Note You do not have to include the /p switch in the Chkdsk command-line because the /r switch causes the Chkdsk utility to locate bad sectors and recover readable information. This command implies the /p switch..

Posted on Jan 11, 2009

  • 1462 Answers

SOURCE: My Dell E521 desktop dvd / dvdrw drives don't work


These instructions are for XP but it works in Vista too. The difference being how you get to the Command Promp and plus sign (+) vs. arrows.

1. Click Start.
2. Click Run.
3. In the "Open" field type REGEDIT.
4. Click OK.
5. Click "File" in the menu bar.
6. Click "Export" from the drop down menu this will open a new box.
7. Click the down arrow beside "Save In" and select "Local Disk (C".
8. In the File Name field type BACKUP.REG.
9. Verify that under the “Export Range”, that the radio button is beside "All".
10. Click Save.
11. Click the plus sign (+) beside HKEY_LOCAL_MACHINE.
12. Click the plus sign (+) beside System.
13. Click the plus sign (+) beside CurrentControlSet.
14. Click the plus sign (+) beside Control.
15. Click the plus sign (+) beside Class.
16. In the left hand window pane click on {4D36E965-E325-11CE-BFC1-08002BE10318} to select that key.
17. In the right hand window pane select the UpperFilters registry key and press the delete key on the keyboard.
18. Confirm with an OK.
19. In the right hand window pane select the LowerFilters registry key and press the delete key on the keyboard.
20. Confirm with an OK.
21. Click the "X" in the upper right hand corner of the Registry Editor window to close it.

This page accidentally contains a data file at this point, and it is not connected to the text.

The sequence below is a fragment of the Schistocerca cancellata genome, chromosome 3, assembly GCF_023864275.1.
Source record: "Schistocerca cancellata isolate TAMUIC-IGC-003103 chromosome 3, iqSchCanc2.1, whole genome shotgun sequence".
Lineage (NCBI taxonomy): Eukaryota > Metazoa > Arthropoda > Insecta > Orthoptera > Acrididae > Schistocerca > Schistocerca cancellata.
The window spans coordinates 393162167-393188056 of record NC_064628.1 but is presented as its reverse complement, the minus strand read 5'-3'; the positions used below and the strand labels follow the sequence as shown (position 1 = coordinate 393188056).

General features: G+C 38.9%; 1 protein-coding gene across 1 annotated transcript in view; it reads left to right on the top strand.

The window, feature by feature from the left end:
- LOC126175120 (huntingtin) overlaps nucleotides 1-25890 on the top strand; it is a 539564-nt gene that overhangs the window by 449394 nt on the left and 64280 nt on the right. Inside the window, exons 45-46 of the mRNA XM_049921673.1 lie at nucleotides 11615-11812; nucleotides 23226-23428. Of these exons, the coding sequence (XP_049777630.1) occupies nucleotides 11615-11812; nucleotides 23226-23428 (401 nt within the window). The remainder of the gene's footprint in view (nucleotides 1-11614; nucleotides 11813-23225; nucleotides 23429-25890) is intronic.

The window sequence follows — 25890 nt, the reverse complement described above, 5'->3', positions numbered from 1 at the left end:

Restart your Computer in order for the registry - fix to work.

Please leave me comment, if you need further assistance
Thanks for using FixYa
Rnj VinodKumar

Posted on Mar 10, 2010

  • 1768 Answers

SOURCE: i wanted to wipe my

1. you will need to know 1st that the hard drive you are installing is compatible with the desktop.
2. Is the hard drive compatible with the new Operating system (VISTA).
3. Check to see if you have the hard drive properly inserted that is properly cabled and connected.This will render error in installation.
4. Make sure you are installing the Operating system correctly.
5. Some boot sectors become corrupt during a change in Operating system if the hard drive is not properly formatted.
6. Try formatting the hard drive again and re-installing.

Posted on Feb 12, 2011

  • 5660 Answers

SOURCE: I have a Gateway DX4710-05 desktop. System crashed.

Try it again

Sometimes you have to 'slap' Windows around

Still no?

You need to know beyond a shadow of a doubt, that the Power Supply is good.

No, I don't mean, "I see LED's light, and fans spin. As you can see from my statements Windows started to load"

A Power Supply with a weak voltage power rail, will have more than enough power to light those simpy LED's, and spin fans, but will not have enough power to turn the Processor on, or keep it on.

1) If ALL of the LED's were on at once, they would use less than 1 Watt of power.

2) EACH fan uses 2 to 3 Watts of power.

3) A typical processor can use 51 to 130 Watts of power.
Just depends on what Processor it is.

Gateway DX4710-05?

Intel Core2 Quad Core Q6600,

THAT, sir; is a Power HOG,

Can use Up To -> 95 to 105 Watts.

Was the inside of the computer dirty also?

There are 3 main voltage power rails.
Three main voltages come out of the Power Supply;
A) 3.3 Volts DC